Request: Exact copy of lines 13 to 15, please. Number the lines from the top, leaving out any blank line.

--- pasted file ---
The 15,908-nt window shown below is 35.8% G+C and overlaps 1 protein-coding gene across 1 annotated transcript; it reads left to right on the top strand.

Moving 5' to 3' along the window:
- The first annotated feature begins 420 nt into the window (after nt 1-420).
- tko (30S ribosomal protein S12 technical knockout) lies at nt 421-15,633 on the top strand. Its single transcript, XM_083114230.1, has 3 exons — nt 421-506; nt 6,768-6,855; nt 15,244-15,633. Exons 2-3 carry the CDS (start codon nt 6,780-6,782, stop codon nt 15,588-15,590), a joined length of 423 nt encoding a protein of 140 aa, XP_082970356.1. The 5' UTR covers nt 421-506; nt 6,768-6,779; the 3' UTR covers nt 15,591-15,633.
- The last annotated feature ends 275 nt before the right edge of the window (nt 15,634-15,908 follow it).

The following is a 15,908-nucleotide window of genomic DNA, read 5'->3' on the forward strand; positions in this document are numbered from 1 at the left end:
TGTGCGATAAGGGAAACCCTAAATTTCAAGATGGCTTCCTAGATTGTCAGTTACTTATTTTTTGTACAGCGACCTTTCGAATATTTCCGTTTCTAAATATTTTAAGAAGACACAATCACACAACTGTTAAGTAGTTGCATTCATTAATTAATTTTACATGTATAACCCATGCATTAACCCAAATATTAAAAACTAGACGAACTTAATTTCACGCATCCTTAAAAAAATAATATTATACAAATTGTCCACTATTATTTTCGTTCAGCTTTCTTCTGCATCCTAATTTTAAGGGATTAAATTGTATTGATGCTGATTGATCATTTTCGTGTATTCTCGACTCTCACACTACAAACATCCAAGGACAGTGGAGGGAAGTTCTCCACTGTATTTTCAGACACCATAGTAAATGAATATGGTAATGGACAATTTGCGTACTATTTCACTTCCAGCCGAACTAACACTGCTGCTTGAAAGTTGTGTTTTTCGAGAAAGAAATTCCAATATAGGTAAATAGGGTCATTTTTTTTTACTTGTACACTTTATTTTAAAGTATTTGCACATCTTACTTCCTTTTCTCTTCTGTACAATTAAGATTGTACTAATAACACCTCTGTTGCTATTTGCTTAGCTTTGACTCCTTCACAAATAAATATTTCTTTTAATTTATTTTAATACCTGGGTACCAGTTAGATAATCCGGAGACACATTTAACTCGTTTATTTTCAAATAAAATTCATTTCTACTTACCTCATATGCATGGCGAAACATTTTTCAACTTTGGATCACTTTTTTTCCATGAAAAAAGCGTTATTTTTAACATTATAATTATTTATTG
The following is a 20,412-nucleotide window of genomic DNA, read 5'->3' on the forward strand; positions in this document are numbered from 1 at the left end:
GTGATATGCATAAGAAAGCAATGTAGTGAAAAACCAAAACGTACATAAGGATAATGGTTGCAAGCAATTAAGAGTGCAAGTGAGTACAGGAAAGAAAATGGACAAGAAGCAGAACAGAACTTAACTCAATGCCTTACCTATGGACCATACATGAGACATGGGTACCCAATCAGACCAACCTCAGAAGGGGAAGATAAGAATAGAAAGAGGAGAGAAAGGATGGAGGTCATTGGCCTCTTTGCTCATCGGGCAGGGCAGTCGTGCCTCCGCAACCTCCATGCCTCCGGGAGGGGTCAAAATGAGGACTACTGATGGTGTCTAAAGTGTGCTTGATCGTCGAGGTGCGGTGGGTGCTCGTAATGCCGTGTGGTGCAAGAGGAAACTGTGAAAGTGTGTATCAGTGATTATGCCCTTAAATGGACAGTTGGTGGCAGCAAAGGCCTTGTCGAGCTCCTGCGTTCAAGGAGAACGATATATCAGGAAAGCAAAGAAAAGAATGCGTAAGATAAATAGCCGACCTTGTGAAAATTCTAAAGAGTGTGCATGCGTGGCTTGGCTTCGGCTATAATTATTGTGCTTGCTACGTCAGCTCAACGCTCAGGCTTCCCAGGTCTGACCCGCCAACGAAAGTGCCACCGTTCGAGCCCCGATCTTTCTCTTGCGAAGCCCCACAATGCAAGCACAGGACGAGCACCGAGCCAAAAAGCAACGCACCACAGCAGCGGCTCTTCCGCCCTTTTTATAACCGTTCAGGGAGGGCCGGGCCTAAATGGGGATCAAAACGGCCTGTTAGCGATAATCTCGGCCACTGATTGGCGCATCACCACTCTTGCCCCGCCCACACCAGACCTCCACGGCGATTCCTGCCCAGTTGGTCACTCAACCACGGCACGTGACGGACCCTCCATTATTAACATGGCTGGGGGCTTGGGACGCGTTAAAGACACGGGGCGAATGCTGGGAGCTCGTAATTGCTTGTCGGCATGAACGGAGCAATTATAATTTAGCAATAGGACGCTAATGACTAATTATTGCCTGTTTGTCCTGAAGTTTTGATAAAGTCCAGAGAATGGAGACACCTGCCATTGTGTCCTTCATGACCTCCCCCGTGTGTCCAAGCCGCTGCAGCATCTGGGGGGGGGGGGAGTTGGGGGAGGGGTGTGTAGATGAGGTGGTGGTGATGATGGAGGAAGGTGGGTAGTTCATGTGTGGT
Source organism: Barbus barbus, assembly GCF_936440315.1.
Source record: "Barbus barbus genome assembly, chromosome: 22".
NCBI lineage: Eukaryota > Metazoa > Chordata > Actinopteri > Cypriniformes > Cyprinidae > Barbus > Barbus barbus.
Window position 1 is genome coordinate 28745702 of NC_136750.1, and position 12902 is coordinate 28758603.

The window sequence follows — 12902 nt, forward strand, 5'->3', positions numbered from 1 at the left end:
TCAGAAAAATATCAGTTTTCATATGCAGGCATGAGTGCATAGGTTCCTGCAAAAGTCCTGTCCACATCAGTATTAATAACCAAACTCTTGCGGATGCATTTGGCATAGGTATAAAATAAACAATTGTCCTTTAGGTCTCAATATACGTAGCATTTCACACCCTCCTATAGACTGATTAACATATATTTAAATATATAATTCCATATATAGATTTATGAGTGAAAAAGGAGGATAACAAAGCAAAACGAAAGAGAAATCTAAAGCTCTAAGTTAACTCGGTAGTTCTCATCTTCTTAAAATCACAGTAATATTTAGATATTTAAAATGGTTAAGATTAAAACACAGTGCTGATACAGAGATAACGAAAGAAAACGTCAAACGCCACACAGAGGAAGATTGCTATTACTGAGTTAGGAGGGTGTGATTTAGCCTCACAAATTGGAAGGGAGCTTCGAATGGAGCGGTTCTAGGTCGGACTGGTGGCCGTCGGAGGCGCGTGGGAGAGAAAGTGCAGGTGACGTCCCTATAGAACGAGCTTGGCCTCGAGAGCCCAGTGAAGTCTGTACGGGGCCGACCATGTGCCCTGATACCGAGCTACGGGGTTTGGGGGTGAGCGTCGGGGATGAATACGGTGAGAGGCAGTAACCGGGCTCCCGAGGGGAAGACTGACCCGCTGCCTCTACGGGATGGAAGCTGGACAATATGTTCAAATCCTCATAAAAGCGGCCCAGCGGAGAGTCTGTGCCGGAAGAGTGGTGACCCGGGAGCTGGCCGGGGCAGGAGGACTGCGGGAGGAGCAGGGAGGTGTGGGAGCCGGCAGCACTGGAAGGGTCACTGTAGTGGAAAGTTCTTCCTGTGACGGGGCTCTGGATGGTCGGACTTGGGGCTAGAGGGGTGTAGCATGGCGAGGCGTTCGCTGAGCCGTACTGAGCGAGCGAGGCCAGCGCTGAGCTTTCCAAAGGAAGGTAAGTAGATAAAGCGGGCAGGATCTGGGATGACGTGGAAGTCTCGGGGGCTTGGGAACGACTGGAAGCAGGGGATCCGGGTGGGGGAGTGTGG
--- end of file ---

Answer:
Window position 1 is genome coordinate 28745702 of NC_136750.1, and position 12902 is coordinate 28758603.

The window sequence follows — 12902 nt, forward strand, 5'->3', positions numbered from 1 at the left end:
TCAGAAAAATATCAGTTTTCATATGCAGGCATGAGTGCATAGGTTCCTGCAAAAGTCCTGTCCACATCAGTATTAATAACCAAACTCTTGCGGATGCATTTGGCATAGGTATAAAATAAACAATTGTCCTTTAGGTCTCAATATACGTAGCATTTCACACCCTCCTATAGACTGATTAACATATATTTAAATATATAATTCCATATATAGATTTATGAGTGAAAAAGGAGGATAACAAAGCAAAACGAAAGAGAAATCTAAAGCTCTAAGTTAACTCGGTAGTTCTCATCTTCTTAAAATCACAGTAATATTTAGATATTTAAAATGGTTAAGATTAAAACACAGTGCTGATACAGAGATAACGAAAGAAAACGTCAAACGCCACACAGAGGAAGATTGCTATTACTGAGTTAGGAGGGTGTGATTTAGCCTCACAAATTGGAAGGGAGCTTCGAATGGAGCGGTTCTAGGTCGGACTGGTGGCCGTCGGAGGCGCGTGGGAGAGAAAGTGCAGGTGACGTCCCTATAGAACGAGCTTGGCCTCGAGAGCCCAGTGAAGTCTGTACGGGGCCGACCATGTGCCCTGATACCGAGCTACGGGGTTTGGGGGTGAGCGTCGGGGATGAATACGGTGAGAGGCAGTAACCGGGCTCCCGAGGGGAAGACTGACCCGCTGCCTCTACGGGATGGAAGCTGGACAATATGTTCAAATCCTCATAAAAGCGGCCCAGCGGAGAGTCTGTGCCGGAAGAGTGGTGACCCGGGAGCTGGCCGGGGCAGGAGGACTGCGGGAGGAGCAGGGAGGTGTGGGAGCCGGCAGCACTGGAAGGGTCACTGTAGTGGAAAGTTCTTCCTGTGACGGGGCTCTGGATGGTCGGACTTGGGGCTAGAGGGGTGTAGCATGGCGAGGCGTTCGCTGAGCCGTACTGAGCGAGCGAGGCCAGCGCTGAGCTTTCCAAAGGAAGGTAAGTAGATAAAGCGGGCAGGATCTGGGATGACGTGGAAGTCTCGGGGGCTTGGGAACGACTGGAAGCAGGGGATCCGGGTGGGGGAGTGTGG